Male infertility: possible association with valproate exposure

Direct effect of VPA on spermatic structure and function?

One must be cautious in extrapolating from a case report, but these 1999 findings strongly suggest a direct effect of VPA on spermatic structure and function.

1999 Study Abstract

PURPOSE:
To describe a potential association between male infertility and valproate (VPA) exposure. VPA has been implicated in the development of polycystic ovarian disease and subsequent menstrual and infertility problems in women with epilepsy. Infertility has been well described in population-based studies of persons with epilepsy. The low marital rates for men with epilepsy have previously been thought to play a major contributing role.

METHODS:
We report a case of a 32-year-old man whose wife and he were able to bear a child before the development of his epilepsy. With VPA monotherapy, the family were unable to conceive despite 4 years of unprotected intercourse. An infertility evaluation of the man revealed a very low sperm count of < 50,000/ml, no motile sperm, < 10% viability, and 100% with abnormal structure. Follicle-stimulating hormone, luteinizing hormone, and testosterone levels were normal. RESULTS: Felbamate (FBM) was initiated and VPA discontinued for improved seizure control. Within 4 months, the couple conceived their second child. A seminal analysis revealed a sperm count of > 16 million, 50% motility, 78% viability, and 72% with abnormal structure.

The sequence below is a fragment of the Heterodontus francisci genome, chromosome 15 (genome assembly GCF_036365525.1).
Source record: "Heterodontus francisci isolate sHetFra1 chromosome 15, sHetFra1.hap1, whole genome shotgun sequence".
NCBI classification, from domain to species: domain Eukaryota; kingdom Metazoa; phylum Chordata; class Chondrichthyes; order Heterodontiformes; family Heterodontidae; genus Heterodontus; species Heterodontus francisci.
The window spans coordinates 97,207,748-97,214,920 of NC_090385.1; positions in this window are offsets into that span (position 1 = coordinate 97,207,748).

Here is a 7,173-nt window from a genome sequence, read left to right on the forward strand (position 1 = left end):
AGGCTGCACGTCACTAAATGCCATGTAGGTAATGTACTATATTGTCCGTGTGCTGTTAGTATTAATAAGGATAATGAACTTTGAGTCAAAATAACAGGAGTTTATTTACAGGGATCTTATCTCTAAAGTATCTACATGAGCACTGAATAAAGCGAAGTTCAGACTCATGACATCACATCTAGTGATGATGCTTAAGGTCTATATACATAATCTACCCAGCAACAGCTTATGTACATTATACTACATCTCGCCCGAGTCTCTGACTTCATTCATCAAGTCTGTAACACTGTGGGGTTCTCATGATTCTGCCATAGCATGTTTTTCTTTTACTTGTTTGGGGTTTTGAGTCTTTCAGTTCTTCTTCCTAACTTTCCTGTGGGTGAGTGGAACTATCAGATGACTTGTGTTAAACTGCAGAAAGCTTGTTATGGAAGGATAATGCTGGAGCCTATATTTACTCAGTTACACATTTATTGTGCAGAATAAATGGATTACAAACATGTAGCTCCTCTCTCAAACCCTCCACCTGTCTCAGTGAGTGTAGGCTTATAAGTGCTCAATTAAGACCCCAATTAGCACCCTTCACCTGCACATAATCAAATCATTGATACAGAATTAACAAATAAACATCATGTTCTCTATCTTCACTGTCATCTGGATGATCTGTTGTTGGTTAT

CONCLUSIONS:
One must be cautious in extrapolating from a case report, but these findings strongly suggest a direct effect of VPA on spermatic structure and function.

Sources and more information
  • Male infertility: possible association with valproate exposure, Epilepsia ;40(4):520-1, NCBI PMID: 10219283, , 1999 Apr

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